Turning Wrenches, Chasing Dreams: Corbin Lester
Published 8:41 am Wednesday, August 1, 2018
Motor sports cover a wide range of vehicles including planes, boats and even tractors. Many don’t think that a pulling tractor fits in the category but it completely does. Just imagine 1,200 foot pounds of torque, 1,000 horsepower traveling 35 miles per hour. Now put a sled behind it weighing 50,000 pounds. This is exactly what Corbin Lester does. He rides the beast and tries to keep the sled moving.
It all started for Lester innocently enough as a kid on a farm. He learned to drive a tractor while helping out on Lester Family Farms, and his family guided him directly into tractor pulling. Several generations of Lesters have climbed aboard those antique tractors at various pulls throughout the East Tennessee area.
Corbin is the son of Jerry Lester, and tractor pulling is a passion. What started with a 1951 John Deere-A back in 2004 at the Claiborne County Fair with a second place trophy evolved into a new build. The family turned a 1947 John Deere-A into a well-known tractor in this area named Expensive Guesswork.
This tractor was introduced in 2008 at the Grainger County Tomato Festival pull and didn’t immediately live up to expectations due to a problem with a distributor.
“That first time out wasn’t a good day at all. We realized that we had lots of problems and bugs to work out,” said Lester.
During the next pull, the bad luck was not quite done with the tractor as they had to borrow a rotor button to load the tractor back in the trailer for the return trip home.
The tractor then began a few years of domination as Corbin won three East Tennessee Antique Tractor Association Championships.
They decided to take the tractor to some larger pulls all over the east side of the nation and even pulled in the Baddest Antique Tractor in the World event in Owensboro, Kentucky. The team failed to do what they were capable of due to an unruly carburetor. The pull was broadcast on NBC Sports.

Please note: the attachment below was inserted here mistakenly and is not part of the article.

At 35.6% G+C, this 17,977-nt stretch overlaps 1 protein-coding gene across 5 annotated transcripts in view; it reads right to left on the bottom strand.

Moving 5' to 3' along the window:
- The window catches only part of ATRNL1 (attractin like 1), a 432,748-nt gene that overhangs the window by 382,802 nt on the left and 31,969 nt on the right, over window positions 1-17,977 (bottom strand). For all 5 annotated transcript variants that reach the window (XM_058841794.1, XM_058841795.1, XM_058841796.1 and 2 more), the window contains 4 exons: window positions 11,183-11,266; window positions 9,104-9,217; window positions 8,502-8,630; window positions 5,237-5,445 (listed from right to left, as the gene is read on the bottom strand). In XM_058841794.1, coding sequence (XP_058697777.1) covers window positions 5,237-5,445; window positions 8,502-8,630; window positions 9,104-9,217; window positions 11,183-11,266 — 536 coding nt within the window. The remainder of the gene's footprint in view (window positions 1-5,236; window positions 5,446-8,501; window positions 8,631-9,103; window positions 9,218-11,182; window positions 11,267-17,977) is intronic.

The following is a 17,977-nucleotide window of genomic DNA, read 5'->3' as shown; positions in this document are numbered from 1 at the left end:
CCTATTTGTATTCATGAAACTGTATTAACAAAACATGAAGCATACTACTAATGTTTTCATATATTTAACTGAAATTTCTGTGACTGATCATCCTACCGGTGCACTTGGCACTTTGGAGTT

Lester took the tractor to Tunica, Mississippi and was able to get a second place, but they wanted to try something new. Expensive Guesswork is enjoyable to Lester, but they wanted to pull something bigger, stronger and faster. They purchased a light limited super stock tractor entitled “Lil Mule” and began the learning process of an alcohol fueled, turbo engine beast of a tractor.
“We have a lot of learning to do with this tractor, but we are having fun trying. Thirty miles per hour doesn’t seem fast but when 50,000 pounds are hooked to you it’s fast enough,” said Lester.
The 200 Allis Chalmers was purchased from a pulling friend, Cliff Atkins, from Thorn Hill, and Lester has a five-year goal of being able to compete and win in the Middle Tennessee Pullers Association traveling series.
When asked about what his favorite moment was in pulling Corbin said, “I think my favorite was the St. Jude’s pull in Eagleville, Tennessee. It was a benefit pull and when I won I gave back the purse to St. Jude. Pulling is often based around a worthwhile cause.
“The worst memory happened at a pull at Cherokee High School. I really thought I had blown the engine, but instead it was a plug where the fan shaft used to be that was leaking. I dodged a bullet.”
A handful of people helped him get info including Bobby Smith, Jimmy Dodson, Dad, Johnny Lester, Randall Lester, Gary Lester, Randall Smith, Cliff Atkins and his fiancé Danielle Johnston.
He has had a few sponsors over the years including Jason Parrish NAPA, OT’s Body Shop, Lester’s Farms and Lester’s Fabrication.
“I’d like to see more young people come into the sport especially when it comes to fund raising pulls. It really is a family-oriented sport as seen by five generations of Lester being involved,” said Lester.
Corbin Lester and the Lester family are constantly turning wrenches in their machine shop and chasing dreams in front of the sled.